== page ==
Can you imagine a Tesla Speed Boat or Tesla Yacht with flexible Solar Sails that function to harness the Sun and Wind

Can you imagine a Tesla Speed Boat or Tesla Yacht with flexible Solar Sails that function to harness the Sun and Wind

Someone that knows an artist or designer ask them to draw up a concept.... I can imagine the speed of the speed boat

Orion | February 9, 2014

I know Tesla is just focuses on the moments needs, but this would be wonderful an a few decades

Car t man | February 9, 2014

Tesla won't be wandering that far anytime soon. But, the most sold boat in the 10m class is actually a hybrid now. It can sail on solar alone also. Uses solar, lithium, electric motor and also an efficient diesel for when
solar isn't available and batteries are depleted.

Obviously larger models are available, but good to see that in boats, electric
is winning in its classes also.

And it is affordable also. About the same prices as Tesla S.. Good combo...

2-Star | February 9, 2014

Hinckley should be looking at it for their 36' Picnic Boat.

frmercado | February 9, 2014

This hybrid system actually works on big sailboats, its all electric, has a big regeneration capability and only uses the ICE engine as a backup generator to charge the battery banks.

The company that makes it is based out of Germany and has worked with U.S. based Gun Boat on several projects.

David N | February 9, 2014

Not to burst your bubble, but Elon was asked that in an interview last week and his answer was along the lines of " yes, that would be cool, but we will not be building boats".
Of course there is nothing wrong with speculating "what if...."

Webcrawler | February 9, 2014

These guys do electric boats well....

Captain_Zap | February 9, 2014

A Model S owner has an electric sailboat that harvests energy when sailing by using a propeller under water to generate electricity. He's happy. You would think that one would have to work with the currents though. It must be an interesting challenge.

I see sailboats with solar panels all the time. I have seen wind generators too. Especially on liveaboards.

Brian H | February 9, 2014

An underwater generating propeller would be a pure drag, like a sea anchor. Seriously?

Timo | February 10, 2014

OTOH it would be very efficient way to create electricity. Low-kW requirements of running boat systems would mean that you don't need very big propeller running at max power.

It's getting entire sail area generating electricity. Excess wind power goes to movement.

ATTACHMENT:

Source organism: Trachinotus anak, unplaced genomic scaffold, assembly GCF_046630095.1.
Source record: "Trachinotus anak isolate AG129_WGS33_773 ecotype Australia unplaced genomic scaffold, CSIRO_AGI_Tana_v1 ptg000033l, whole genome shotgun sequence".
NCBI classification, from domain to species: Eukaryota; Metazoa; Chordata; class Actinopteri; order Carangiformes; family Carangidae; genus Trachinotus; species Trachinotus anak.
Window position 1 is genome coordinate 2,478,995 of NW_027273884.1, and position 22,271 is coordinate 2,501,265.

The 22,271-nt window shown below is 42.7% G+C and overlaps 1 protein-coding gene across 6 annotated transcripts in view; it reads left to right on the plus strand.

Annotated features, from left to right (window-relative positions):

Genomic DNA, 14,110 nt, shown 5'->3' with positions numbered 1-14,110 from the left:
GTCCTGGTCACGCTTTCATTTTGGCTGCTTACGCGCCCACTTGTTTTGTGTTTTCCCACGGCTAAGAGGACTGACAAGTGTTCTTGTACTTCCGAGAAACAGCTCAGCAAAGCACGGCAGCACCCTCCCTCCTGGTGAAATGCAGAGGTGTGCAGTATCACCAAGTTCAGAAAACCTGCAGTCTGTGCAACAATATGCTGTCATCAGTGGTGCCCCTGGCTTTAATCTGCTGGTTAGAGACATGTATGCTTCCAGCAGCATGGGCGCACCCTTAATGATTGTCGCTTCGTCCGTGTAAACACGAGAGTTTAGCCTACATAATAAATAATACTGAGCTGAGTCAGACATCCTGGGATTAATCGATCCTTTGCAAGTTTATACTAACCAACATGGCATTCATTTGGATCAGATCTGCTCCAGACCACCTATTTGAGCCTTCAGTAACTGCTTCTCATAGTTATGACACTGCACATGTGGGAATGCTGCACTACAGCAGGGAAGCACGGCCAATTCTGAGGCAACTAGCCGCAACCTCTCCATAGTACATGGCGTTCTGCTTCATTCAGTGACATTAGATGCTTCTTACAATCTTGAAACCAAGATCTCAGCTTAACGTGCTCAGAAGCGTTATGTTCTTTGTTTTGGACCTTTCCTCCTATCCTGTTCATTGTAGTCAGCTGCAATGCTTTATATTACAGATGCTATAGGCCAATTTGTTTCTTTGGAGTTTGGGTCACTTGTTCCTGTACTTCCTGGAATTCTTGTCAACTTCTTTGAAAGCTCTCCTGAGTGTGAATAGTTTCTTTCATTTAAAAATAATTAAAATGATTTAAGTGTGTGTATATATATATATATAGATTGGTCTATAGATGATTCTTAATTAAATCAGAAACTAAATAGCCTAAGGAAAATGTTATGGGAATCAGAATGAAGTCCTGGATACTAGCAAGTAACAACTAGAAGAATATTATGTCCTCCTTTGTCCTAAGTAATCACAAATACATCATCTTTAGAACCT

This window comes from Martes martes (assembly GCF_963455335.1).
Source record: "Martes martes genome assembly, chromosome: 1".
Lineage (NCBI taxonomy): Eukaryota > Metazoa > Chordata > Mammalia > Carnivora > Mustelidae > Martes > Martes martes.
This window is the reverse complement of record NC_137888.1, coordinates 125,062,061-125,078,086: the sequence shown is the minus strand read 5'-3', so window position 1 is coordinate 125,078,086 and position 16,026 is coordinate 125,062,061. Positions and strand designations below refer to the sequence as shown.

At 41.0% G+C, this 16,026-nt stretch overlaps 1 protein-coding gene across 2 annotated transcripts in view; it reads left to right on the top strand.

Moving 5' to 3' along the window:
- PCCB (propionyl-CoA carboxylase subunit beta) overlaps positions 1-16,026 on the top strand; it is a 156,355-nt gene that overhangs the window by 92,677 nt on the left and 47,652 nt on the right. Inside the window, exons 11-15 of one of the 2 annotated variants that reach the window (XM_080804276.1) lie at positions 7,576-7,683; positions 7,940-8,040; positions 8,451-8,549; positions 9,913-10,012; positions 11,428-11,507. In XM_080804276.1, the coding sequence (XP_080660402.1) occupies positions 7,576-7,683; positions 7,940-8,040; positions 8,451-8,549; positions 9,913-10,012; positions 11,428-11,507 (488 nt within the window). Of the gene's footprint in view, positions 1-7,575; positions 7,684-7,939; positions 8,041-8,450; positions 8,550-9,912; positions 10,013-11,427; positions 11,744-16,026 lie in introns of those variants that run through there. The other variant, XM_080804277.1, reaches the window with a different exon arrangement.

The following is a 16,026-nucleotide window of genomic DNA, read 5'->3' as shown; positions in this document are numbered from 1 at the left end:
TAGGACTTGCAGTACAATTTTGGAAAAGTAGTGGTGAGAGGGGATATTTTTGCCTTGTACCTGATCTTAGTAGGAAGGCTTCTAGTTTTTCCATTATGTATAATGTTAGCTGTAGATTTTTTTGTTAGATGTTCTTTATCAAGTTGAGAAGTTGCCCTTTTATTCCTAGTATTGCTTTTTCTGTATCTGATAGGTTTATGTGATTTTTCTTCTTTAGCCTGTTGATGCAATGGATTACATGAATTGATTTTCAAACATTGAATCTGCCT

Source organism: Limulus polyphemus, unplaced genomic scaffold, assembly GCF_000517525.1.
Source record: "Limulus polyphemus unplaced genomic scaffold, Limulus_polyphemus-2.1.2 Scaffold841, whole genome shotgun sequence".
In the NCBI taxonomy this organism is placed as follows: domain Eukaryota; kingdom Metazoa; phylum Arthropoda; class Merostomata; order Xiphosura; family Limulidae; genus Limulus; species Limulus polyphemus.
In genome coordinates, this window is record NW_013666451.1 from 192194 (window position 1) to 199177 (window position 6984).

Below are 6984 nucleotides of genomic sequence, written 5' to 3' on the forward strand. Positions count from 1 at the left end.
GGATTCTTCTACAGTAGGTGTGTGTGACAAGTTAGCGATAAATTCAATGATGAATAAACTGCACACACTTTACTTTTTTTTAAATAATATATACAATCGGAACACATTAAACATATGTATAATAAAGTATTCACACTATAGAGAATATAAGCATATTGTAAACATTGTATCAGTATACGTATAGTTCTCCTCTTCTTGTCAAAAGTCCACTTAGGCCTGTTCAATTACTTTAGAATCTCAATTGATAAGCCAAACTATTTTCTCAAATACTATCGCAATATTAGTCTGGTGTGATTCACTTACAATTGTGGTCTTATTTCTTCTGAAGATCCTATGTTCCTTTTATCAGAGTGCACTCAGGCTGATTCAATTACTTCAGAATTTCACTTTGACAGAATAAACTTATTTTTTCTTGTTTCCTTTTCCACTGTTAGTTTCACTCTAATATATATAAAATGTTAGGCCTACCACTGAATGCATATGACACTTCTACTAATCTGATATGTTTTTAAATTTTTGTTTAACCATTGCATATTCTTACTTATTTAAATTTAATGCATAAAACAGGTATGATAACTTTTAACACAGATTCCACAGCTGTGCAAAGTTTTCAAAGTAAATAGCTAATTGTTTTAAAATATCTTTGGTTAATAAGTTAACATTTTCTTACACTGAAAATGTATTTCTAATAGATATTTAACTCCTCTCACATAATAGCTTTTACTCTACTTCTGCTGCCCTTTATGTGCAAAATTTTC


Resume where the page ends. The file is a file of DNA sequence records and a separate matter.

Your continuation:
DTsea | February 10, 2014

Well @brianh, basically that boat would be,effectively, using the wind to charge his batteries, so he wouldnt need a diesel generator. Of course it's drag, but if you arent racing maybe that's ok. A water turbine could be quite small to just charge a 12v battery for lights, GPS, etc.

By the way, airplanes do this too. If all engines fail, a 'Ram Air Turbine' (a little wind turbine) drops out to make electric and/or hydraulic power to drive flight controls. A jetliner can glide a LONG way without power- over 100 miles- and airplanes have actually landed safely using only the RAT and batteries.

frmercado | February 17, 2014

Brian, in the case of the Moonwave system, the battery bank will be fully charged after just a couple of hours of sailing on regen mode (under good wind conditions), after that the propellers switchback and retract to minimise drag. Gunboats are also extremely efficient (also incredibily expensive) this allows these boats to sacrifice a little of perfomance while on regen mode. You should try sailing, might help soothe the grammar Nazi withi you. ;)

Brian H | February 18, 2014

If you've got excess speed to spare, you can afford the drag - worth it for all that power gen, clearly.

Ruckmarine | February 18, 2014

FYI, we introduced a production all-electric speedboat at the San Francisco Boat Show last month, the Torqeedo-powered KONA 17 Electric Sportboat.

We will have it at the Tesla test drive event in Redwood City, CA on Sat. Feb. 22.

Bubba2000 | February 18, 2014

When it comes to catamarans I prefer them simple, built of light but strong materials. Even large cats can be kept simple. Dual diesel power with minimal electronics that do not get corroded. Low maintenance. It is the sails, light weight, design that save energy. That German boat must need a lot maintenance and probably costs a fortune. Built like a modern U-boat.

Most of the auto electronics are hard to use, like in MB, BMW, etc. Got to read 200-300 page manual. Tesla is the only exception that I know!

Brian H | February 18, 2014

Independence of routine shore power is the hook.

frmercado | February 18, 2014

Hubba, the Cat is an American engineered 100% carbon fiber sailboat, I believe the company is headquartered in NC, though they build their 60 cats in China. They make the fastest production cats in the world (Like you guessed they are expensive). The moonwave 60 footer was retrofited by the company of the same name to show their technology. The company that makes the hybrid system is German the Cat itself is American (that particular model is Chinese built and runs almost 4 million).

Captain_Zap | February 19, 2014

@Brian H

At anchor there are constant currents that can be taken advantage of too while swinging on the hook and having your nose in the current.